Again Matt seems to reveal a desire to stay present during a shoot, which may explain the authenticity in each frame.
With the digital age comes the digital cameras in our pockets, powerful enough to post crisp images from our phones directly to the internet – making everyone a “photographer”. We asked Matt what he thought of it, and he seemed unbothered at the idea – excited even:
“I don’t mind that everyone is now a photographer. It just makes the challenge more interesting. Everyone can also paint, but not everyone is a Rembrandt.”
Too true, Maestro.
The eye behind the lens
While many of us are still looking for that first image to carry our career or spark interest in our work, Matt is an awarded photographer with a long career behind him. This can change a person’s perspective, and if they are not careful, they may lose a bit of themselves in the process.
Naturally we asked Matt how this affects him. Does he still create for himself – or for others who may purchase or use his photos.
Again, Matt’s mix of humility and skill comes out as he lays it out in plain language: “I don”t think any real photographer takes photos for anyone but themselves. There are much easier ways to make money…I am always a bit shocked when I win an award, I always think anyone could have done this and probably better.”
…he has obviously never seen the terrible images most of us create.
Skill levels aside, Matt’s process also set’s him apart.
When he is setting up for a shoot, Matt typically has an idea in mind. It may have come to him while watching a crowd walking down the street, listening to music, or even watching a film. Sometimes another artist’s idea will light the spark in Matt, inspiring him to apply the idea to his own work.
To clear the idea, he talks with the production team and any magazines involved. Toss in a bit of risk assessment to make sure no one can die or get seriously injured, cover expenses and then *click* goes the camera.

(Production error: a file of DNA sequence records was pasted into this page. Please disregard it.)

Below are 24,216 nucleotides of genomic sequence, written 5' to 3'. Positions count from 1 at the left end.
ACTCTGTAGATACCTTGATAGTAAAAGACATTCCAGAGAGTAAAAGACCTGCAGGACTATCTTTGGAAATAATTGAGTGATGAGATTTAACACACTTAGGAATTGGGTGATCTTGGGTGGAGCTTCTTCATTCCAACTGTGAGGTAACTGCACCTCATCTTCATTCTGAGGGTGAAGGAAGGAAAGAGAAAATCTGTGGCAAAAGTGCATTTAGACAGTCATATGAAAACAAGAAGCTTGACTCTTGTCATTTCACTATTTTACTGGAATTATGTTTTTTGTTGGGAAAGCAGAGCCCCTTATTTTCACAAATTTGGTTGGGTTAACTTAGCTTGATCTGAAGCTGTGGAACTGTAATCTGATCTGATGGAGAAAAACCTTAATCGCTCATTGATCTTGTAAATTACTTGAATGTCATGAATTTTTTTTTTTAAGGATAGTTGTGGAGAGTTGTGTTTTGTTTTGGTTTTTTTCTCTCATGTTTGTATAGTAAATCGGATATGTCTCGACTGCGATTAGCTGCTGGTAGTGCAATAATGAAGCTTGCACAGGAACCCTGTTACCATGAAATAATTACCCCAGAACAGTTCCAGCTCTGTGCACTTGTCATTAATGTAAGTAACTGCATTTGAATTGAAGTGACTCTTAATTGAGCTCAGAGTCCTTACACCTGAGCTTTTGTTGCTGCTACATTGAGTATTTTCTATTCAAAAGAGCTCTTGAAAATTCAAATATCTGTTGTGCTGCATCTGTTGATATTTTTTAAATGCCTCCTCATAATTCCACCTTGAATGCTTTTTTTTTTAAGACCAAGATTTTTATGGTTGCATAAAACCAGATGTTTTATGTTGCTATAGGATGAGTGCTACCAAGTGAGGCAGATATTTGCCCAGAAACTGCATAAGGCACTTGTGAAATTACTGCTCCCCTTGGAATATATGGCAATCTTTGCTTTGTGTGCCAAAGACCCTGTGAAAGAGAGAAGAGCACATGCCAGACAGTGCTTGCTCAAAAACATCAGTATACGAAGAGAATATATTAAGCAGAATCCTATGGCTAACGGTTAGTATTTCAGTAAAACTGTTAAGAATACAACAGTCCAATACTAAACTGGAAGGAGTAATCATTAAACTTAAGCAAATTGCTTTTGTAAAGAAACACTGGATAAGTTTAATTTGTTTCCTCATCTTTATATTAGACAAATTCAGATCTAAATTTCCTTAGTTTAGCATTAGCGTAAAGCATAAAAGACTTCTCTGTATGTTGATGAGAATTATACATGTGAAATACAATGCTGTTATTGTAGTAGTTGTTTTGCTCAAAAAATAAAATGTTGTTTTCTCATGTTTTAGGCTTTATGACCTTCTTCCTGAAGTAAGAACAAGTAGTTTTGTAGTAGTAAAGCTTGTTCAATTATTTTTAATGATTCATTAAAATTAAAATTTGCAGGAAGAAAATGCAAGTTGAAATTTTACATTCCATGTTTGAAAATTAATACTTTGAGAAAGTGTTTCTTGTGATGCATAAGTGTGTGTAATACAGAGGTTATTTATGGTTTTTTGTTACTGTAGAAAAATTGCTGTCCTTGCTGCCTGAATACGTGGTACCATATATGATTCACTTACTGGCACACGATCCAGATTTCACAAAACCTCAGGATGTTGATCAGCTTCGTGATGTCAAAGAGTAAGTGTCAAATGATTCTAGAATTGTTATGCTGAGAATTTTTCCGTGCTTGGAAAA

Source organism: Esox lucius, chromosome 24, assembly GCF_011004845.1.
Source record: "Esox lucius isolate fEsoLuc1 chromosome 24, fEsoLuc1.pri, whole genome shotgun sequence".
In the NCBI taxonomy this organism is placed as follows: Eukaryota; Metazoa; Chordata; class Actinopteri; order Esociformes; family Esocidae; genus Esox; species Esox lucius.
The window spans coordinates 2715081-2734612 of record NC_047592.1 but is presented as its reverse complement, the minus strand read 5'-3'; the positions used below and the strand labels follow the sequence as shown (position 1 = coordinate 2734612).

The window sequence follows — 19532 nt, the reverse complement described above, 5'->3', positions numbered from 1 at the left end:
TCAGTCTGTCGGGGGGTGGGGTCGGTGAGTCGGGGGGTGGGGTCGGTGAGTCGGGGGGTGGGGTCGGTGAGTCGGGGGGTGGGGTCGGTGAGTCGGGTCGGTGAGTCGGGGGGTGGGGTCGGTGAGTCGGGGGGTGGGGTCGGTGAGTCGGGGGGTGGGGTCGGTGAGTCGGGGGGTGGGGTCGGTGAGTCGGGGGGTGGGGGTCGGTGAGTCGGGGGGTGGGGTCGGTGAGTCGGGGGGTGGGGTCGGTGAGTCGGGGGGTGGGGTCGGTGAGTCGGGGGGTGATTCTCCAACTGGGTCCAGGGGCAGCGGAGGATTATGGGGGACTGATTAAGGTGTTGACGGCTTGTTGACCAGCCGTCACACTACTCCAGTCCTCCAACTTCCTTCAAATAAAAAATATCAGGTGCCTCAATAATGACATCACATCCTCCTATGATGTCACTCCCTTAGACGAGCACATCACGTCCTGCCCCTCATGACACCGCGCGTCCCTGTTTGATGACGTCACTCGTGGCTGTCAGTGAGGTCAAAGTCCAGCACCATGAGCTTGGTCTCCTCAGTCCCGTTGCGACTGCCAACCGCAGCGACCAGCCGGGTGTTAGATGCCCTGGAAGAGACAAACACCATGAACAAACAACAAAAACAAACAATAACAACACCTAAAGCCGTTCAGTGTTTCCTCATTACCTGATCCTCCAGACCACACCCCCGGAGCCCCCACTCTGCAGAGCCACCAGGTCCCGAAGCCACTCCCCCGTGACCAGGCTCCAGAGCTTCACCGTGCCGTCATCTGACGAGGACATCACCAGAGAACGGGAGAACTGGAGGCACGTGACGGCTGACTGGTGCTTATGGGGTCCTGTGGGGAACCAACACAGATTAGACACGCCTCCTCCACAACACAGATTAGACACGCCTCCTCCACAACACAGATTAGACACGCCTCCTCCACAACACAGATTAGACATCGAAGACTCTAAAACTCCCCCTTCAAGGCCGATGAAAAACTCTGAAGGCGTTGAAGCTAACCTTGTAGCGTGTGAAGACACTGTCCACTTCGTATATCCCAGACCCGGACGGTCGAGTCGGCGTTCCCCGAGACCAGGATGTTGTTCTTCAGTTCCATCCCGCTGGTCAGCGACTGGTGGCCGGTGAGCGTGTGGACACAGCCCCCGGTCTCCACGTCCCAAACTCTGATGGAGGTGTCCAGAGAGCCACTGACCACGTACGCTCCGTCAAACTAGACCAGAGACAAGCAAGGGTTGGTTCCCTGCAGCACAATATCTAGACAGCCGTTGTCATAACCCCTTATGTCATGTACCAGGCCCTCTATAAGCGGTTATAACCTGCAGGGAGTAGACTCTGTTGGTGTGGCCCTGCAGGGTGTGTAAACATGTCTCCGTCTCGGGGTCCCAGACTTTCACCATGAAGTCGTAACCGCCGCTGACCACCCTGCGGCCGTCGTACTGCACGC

Matt also adds in his own secret ingredient to good portraiture – loud music. From there, his intuitive guidance, as well as cooperative talent, allow the work to expand into what it needs to be.
While some want a bit more structure in the form of the work, Matt’s aim is 100% content. Get the meaning across – with style!
With that said, Matt’s untethered style obviously does not lend itself well to the clichéd images of the industry, and ‘by the book’ is not a term he is familiar with.
If you ask Matt to shoot the same image of a winemaker sitting on barrels at sunset– he may fall asleep in front of you. However, if you want some frames of a winemaker sawing a barrel in half while wine splatters the camera– now you’re speaking Matt’s language!
Looking to the future, Matt dreams of wine companies focusing more on lifestyle, where strong images such as his can really shine.
As he puts it: “I want a skateboarding punk rocker drinking a wine from a broken bottle whilst swimming with sharks to sell me the wine!”
If this sounds like your next marketing campaign, we know exactly the guy you need for the shot.
Smashing pumpkins bottles
When we look at impactful works such as Matt’s, they seem alluring, almost inviting…like they are calling you to join a party you didn’t know was happening.
Now, is Matt inviting you to smash a wine bottle over your head with every image? No. But he is inviting you to remember the power of that image, and in doing so, to remember him.
In a world so surrounded by fleeting sense memories and forgotten tastes from bottles uncorked so long ago, images like Matt’s show us the power of capturing a moment and making it last forever.
Written by: Birdie deQuay
Photos by: Matt Wilson
July 15 • shots
It’s always a race against the heat in the West. Hell, there’s a score of difference races around here. There’s a race to the riches and a race to the hills where the riches lay. There’s a race to food and shelter and the means in which a man might make to get them. There’s a race to the women and to the brothels and saloons where you can find them at. I don’t look for my women in those places but I often find myself in them for other races. Mine is a race to whiskey. It’s only a matter of time before I find myself in one today.